- Introductory interest rate. Some banks offer promotional interest rates to attract new customers. These high promo rates apply for a limited introductory period, such as six months, before the account reverts to a lower standard rate.
- Tiered interest rate. Some high-interest savings accounts have tiered interest rate structures — the higher your balance, the higher your interest rate. The thing to remember with this type of account is that you might not always qualify for the highest advertised rate, so it’s important to read the fine print.
Bank savings accounts promos on now
Special offers and high introductory interest rates can be a great way to boost your savings balance. Here are a few offers available now that have caught our attention:
- Earn up to 5.00% interest
- Earn cashback rewards
- Get a prepaid card
- Unlimited free transactions
- No minimum balance required
- CDIC protection for balances up to $100,000
- Earn up to 4% interest for 12 months
- Unlimited & free transactions
- $0 account fee
- Zero everyday banking fees
- No min. balance requirements
- CDIC protection for balances up to $100,000
- No monthly fees
- Free and unlimited day-to-day transactions
- Free and unlimited Interac e-Transfers
- No min. balance required
- CDIC protection for balances up to $100,000
Compare savings account interest rates
Where can you find the best savings account interest rates in Canada? Check out the table below for details of the savings accounts on offer from the Big Six banks as well as challenger banks, fintechs and credit unions.
|Standard interest rates
|BMO Savings Amplifier Account
|CIBC eAdvantage Savings Account
|Up to $9,999.99: 0.65%
$10,000 – $24,999.99: 0.85%
$25,000 – $99,999.99: 1.5%
$100,000- $499,999.99: 1.7%
$500,000 and over: 1.9%
|National Bank High Interest Savings Account
|RBC High Interest eSavings Account
|Scotiabank MomentumPLUS Savings Account
|TD ePremium Savings Account
|Up to $9,999.99: 0%$10,000 and over: 1.85%
|EQ Bank Personal Account
|Motusbank High Interest Savings Account TFSA
|Neo High Interest Savings Account
|Simplii High Interest Savings Account
|$0 – $50,000: 0.4%
$50,000.01 – $100,000: 0.4%
$100,000.01 – $500,000: 0.65%
$500,000.01 – $1,000,000: 1.25%
$1,000,000 and up: 5.50%
|Tangerine Savings Account
|Wealthsimple Spend & Save
|$1 – $999,999: 4%$100,000 – $499,999: 4.5%$500,000+: 5%
|Achieva Financial Daily Interest Savings Account
|Alterna Bank High Interest eSavings Account
|Coast Capital High-Interest Savings Account
|Vancity Jumpstart High Interest Savings Account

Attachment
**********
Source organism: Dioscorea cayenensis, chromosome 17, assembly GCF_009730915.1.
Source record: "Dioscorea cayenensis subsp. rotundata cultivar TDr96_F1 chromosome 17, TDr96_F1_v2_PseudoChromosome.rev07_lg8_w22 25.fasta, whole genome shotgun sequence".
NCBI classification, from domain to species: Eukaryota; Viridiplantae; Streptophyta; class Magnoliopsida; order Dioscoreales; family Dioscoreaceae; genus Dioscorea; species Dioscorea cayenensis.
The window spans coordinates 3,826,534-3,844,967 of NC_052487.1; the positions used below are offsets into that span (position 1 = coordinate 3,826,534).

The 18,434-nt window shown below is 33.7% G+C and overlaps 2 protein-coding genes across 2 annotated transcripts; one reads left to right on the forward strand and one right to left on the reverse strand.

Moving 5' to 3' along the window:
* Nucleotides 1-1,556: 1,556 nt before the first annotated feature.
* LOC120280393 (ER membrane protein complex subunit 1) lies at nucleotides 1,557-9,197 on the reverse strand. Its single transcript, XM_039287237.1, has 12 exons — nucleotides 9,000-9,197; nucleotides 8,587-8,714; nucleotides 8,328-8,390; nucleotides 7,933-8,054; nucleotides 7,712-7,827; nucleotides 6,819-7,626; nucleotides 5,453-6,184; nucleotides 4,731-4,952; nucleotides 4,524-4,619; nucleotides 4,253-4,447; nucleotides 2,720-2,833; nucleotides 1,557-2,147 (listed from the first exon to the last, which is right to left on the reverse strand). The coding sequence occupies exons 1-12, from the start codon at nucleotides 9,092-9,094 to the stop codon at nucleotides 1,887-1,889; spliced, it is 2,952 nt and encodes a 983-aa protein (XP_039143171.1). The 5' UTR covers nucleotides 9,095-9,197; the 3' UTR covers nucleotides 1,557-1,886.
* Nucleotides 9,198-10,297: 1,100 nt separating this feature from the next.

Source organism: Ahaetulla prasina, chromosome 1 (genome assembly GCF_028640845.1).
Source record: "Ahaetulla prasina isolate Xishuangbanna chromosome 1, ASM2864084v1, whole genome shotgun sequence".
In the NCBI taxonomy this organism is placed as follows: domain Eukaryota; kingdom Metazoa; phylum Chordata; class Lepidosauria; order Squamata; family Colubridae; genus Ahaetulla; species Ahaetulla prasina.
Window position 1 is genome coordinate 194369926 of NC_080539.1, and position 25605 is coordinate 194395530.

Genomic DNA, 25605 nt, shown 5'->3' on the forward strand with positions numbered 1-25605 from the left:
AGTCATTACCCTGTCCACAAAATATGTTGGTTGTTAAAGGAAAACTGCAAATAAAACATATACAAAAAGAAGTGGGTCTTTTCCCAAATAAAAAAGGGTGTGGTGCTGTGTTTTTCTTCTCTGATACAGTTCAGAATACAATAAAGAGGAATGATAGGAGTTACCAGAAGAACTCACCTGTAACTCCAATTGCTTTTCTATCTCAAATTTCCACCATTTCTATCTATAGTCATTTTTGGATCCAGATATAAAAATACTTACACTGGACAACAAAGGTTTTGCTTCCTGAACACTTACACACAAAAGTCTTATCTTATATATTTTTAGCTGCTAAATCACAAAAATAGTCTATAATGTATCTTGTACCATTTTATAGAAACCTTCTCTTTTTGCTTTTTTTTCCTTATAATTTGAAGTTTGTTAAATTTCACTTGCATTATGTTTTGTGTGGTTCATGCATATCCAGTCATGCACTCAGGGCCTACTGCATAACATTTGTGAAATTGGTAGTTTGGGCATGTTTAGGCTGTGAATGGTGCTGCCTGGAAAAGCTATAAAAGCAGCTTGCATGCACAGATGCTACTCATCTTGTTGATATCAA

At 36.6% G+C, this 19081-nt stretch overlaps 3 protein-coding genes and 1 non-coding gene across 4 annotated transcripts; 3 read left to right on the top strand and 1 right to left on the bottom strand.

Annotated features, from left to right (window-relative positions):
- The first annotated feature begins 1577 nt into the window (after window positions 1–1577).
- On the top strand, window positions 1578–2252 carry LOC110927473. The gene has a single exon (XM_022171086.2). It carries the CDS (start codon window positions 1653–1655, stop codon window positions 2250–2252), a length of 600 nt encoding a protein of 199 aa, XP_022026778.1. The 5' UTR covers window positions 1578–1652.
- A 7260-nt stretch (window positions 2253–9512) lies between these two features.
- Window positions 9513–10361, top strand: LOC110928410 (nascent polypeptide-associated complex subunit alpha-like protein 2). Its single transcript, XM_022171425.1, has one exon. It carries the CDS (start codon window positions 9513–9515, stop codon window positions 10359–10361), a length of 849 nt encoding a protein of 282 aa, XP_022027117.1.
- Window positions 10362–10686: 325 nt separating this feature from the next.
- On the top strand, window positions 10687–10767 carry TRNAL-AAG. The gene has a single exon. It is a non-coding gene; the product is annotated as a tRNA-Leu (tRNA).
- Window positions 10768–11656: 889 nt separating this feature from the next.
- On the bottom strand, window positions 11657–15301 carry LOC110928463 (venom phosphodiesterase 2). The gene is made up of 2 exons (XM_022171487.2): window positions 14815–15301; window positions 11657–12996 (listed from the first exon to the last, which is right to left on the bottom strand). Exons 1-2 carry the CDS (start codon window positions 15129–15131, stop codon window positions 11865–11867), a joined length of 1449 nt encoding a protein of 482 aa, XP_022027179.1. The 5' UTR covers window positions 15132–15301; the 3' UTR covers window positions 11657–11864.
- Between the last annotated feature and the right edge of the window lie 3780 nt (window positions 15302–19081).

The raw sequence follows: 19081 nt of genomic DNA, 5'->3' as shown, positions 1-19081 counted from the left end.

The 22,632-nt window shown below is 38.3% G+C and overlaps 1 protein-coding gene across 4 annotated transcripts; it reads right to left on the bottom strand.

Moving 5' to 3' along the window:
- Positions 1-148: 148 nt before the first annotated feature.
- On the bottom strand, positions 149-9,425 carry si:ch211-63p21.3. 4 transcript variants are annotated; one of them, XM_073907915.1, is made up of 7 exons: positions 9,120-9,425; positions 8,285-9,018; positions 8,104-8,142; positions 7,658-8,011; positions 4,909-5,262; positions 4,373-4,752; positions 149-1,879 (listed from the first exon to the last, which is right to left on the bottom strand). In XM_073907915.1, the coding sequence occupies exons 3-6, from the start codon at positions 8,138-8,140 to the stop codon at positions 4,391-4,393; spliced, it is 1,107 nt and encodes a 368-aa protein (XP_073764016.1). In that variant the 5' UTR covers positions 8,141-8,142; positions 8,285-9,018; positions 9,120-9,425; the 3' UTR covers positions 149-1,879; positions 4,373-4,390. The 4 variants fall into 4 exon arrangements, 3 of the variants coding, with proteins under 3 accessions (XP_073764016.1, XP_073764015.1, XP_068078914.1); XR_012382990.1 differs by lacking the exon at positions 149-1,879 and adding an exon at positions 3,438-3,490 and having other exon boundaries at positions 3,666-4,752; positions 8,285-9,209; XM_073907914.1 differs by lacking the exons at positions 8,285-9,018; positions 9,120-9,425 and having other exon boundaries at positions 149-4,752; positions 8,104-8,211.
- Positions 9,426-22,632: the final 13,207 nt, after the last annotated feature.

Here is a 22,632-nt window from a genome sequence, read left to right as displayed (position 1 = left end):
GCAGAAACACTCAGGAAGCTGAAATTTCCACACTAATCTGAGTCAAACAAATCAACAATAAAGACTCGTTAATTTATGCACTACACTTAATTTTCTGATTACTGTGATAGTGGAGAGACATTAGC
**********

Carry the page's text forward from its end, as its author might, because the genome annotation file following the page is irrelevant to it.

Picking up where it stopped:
The impact of interest rates on mortgages
When interest rates rise, you pay more on your monthly mortgage repayments. On the flipside, you’ll end up paying less each month if rates fall.
The key interest rate you need to monitor is the Bank of Canada’s policy rate, which is adjusted eight times per year. This is the benchmark rate lenders use when setting interest rates for their mortgages and other loans, so changes to the policy rate are usually soon reflected in home loan rates.
To give you an idea of the impact of interest rate changes in the real world, let’s look at an example. If you have a $500,000 mortgage with a 30-year term and an interest rate of 6%, your monthly payment will be $2,998. But if your interest rate increases by 0.25%, your monthly payment will rise to $3,079 — that’s an extra $81 per month.
How is interest charged on different financial products?
Interest works differently depending on the type of product you have:
Savings accounts work differently from credit accounts because the interest rates earn you money rather than cost you money. All savings accounts come with a variable base rate, with interest typically calculated daily on your balance and paid into your account monthly.
This is referred to as compound interest: the interest payments you earn then go on to earn their own interest. Guaranteed investment certificates (GICs) and other savings options work similarly, though most GICs offer fixed interest rates.
Credit cards come with variable annual interest rates. Rates vary depending on what features the card offers, but the average card falls somewhere between 15% and 22% APR. If you have excellent credit, you can qualify for a lower rate. If you have a low credit score, expect to pay on the higher end of that spectrum — or more.
There are two types of interest rates on a credit card: purchase rate and cash advance rate. The purchase rate is what you’re charged when you make purchases on the card, and the cash advance rate is what you’re charged when you withdraw cash at an ATM using the credit card. Credit cards can also offer special interest rates such as introductory 0% rates or balance transfer rates.